The band recorded 17 of them for its forthcoming sixth album, whose release date has yet to be set.

In the meantime, Hootie is back on the road.

Though it’s been 2½ decades since the band’s debut, Hootie remains an outlier: a guitar-based band in an era when guitar-based bands are increasingly rare on the mainstream airwaves the group once dominated.

So now it’s all about looking back and moving forward at once.

“It’s a nice combination of having this tour where we celebrate ‘Cracked Rear View’ but also have a new album on the horizon,” Bryan says. “We’re in a really good place. Hopefully that comes through in the songwriting in a way that people can relate to — just like they did 25 years ago.”

Contact Jason Bracelin at jbracelin@reviewjournal.com or 702-383-0476. Follow @JasonBracelin on Twitter.

Don't miss the big stories. Like us on Facebook.
Entertainment Videos
Carl’s Donuts in Las Vegas celebrates National Cream-Filled Doughnut Day
Carl’s Donuts, a Las Vegas-based company that’s been serving the city since 1966, celebrates National Cream-Filled Doughnut Day with specialties themed to fall. (Heidi Knapp Rinella/Las Vegas Review-Journal)
Rick Harrison of "Pawn Stars" has a new store - VIDEO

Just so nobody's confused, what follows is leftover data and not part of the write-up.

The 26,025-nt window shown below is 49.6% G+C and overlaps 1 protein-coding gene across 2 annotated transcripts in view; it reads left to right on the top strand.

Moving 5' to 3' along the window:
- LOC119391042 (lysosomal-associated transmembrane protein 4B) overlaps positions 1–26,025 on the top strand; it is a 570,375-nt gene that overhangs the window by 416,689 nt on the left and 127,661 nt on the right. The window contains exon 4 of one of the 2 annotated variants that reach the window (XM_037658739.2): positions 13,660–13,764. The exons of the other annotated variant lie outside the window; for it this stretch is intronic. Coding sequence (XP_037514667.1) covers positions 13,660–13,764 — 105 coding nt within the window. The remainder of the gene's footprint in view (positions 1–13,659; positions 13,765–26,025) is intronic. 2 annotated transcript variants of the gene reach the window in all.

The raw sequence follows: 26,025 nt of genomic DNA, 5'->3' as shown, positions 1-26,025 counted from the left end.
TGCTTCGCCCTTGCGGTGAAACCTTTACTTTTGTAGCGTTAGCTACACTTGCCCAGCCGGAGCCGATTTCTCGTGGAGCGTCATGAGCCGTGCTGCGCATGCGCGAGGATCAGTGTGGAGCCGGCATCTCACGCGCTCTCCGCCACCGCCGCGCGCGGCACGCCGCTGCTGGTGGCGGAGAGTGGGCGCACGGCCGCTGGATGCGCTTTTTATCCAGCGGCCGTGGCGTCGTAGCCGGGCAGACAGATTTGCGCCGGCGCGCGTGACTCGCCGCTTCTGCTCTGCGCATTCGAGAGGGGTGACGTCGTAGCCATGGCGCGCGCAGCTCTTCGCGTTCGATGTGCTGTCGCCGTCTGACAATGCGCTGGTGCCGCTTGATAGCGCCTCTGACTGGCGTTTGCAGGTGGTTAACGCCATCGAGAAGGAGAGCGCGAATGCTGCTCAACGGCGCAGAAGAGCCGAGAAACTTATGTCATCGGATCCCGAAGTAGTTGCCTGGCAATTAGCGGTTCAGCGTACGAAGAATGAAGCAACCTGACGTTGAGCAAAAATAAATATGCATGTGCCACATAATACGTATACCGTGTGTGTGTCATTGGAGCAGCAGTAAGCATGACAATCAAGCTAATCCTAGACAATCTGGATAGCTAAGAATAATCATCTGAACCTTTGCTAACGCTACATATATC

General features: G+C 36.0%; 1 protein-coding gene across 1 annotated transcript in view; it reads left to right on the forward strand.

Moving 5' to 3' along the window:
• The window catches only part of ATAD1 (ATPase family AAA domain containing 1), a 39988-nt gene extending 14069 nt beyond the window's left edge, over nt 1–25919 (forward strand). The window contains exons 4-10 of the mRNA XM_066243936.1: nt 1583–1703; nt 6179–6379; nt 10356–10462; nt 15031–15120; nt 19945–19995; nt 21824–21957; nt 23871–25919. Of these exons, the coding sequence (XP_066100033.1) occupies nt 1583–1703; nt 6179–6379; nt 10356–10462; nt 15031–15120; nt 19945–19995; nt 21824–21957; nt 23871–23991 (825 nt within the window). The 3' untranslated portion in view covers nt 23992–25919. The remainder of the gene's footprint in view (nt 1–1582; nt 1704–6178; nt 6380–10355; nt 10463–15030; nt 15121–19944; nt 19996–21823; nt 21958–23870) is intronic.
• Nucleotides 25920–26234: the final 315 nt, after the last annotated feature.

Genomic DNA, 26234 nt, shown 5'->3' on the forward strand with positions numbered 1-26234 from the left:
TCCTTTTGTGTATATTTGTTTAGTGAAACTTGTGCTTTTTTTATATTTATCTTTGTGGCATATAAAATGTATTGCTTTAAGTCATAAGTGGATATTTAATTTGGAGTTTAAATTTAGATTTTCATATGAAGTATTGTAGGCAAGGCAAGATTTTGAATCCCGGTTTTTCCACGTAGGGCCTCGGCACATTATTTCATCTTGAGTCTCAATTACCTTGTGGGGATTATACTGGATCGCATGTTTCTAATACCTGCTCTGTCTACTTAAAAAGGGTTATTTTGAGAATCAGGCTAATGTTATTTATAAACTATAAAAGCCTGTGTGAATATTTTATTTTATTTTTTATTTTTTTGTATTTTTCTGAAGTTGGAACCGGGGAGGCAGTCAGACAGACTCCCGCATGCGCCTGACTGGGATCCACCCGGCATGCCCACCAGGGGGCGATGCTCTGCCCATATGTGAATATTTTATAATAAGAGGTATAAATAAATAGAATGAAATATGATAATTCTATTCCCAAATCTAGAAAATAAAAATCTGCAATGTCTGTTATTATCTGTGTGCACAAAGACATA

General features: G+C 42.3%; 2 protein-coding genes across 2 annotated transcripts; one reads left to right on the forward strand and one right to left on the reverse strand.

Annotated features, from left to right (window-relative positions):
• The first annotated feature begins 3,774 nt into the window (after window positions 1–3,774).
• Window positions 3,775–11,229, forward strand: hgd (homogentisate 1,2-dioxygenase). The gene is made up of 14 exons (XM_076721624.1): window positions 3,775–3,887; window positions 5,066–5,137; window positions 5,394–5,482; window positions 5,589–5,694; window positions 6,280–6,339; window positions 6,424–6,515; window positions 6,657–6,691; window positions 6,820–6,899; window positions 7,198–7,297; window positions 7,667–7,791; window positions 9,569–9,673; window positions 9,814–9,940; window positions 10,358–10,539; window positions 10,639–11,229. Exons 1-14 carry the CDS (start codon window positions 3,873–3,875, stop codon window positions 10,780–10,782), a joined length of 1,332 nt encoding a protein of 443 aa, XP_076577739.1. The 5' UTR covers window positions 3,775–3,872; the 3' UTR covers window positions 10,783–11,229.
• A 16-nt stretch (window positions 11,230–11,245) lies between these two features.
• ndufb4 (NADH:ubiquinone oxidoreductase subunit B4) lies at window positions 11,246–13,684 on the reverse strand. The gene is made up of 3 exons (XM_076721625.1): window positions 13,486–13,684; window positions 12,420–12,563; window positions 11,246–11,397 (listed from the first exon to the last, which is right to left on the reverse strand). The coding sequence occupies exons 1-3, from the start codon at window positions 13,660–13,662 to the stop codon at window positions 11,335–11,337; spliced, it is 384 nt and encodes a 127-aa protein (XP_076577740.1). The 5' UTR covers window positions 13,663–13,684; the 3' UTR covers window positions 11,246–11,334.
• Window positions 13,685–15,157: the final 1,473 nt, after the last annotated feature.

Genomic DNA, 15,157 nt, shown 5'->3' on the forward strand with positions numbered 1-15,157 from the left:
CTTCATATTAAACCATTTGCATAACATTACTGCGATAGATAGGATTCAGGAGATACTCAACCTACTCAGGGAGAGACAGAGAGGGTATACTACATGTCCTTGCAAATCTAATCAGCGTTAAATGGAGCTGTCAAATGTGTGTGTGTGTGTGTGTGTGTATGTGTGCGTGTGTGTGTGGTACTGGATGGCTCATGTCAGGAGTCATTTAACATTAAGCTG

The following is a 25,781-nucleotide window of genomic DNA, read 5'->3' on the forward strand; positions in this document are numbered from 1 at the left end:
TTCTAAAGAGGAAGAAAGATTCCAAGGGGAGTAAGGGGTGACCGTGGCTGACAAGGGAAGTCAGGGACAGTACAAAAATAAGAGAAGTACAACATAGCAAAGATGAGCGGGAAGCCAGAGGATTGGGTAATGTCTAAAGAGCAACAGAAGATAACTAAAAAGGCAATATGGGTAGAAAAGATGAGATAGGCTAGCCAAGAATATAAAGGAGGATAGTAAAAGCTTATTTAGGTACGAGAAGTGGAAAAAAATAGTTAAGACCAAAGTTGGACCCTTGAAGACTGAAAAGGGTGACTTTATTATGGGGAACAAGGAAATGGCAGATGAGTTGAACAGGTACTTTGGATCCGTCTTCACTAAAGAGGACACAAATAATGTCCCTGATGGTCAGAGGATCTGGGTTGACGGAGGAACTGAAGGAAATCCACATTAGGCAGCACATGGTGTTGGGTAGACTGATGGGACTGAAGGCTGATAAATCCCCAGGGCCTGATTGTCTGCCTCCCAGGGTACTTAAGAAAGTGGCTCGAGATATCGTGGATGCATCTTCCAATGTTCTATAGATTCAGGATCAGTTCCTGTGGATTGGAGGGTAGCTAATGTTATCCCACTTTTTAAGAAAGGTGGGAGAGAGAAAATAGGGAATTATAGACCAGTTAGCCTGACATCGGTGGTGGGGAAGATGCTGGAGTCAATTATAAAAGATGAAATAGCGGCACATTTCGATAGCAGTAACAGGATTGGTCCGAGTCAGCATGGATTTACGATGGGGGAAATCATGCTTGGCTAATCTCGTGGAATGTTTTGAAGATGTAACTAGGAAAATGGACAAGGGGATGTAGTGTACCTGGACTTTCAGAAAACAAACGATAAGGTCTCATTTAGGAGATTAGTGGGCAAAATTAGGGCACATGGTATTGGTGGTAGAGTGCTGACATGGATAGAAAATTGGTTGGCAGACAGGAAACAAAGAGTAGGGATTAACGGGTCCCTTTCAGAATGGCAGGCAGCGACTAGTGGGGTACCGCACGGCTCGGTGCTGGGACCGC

Rick Harrison, the Pawn Stars co-star and owner of Gold & Silver Pawn, talks to the Review-Journal’s John Katsilometes about his soon-to-open Rick’s Collection retail outlet of mostly mid-century masterworks at the Grand Canal Shoppes at The Venetian. (Rachel Aston/Las Vegas Review-Journal)
Pok Pok Wing at The Cosmopolitan of Las Vegas serves Pad Thai Thamadaa - VIDEO
Because of popular request, the 1-year-old Pok Pok Wing at The Cosmopolitan of Las Vegas serves Pad Thai Thamadaa, with shrimp, ground pork, neither or both. (Heidi Knapp Rinella/Las Vegas Review-Journal)
Trial by Fire cocktail at the Golden Tiki in Las Vegas - VIDEO
Adam Rains, head bartender (also Grand Poobah and a few other things) at The Golden Tiki in Las Vegas, makes one of the bar’s tiki drinks, (Heidi Knapp Rinella/Las Vegas Review-Journal)
Gordon Ramsay renovating Las Vegas steakhouse - VIDEO
Celebrity chef Gordon Ramsay is preparing to re-launch his Paris Las Vegas restaurant, Gordon Ramsay Steak. (Al Mancini/Las Vegas Review-Journal)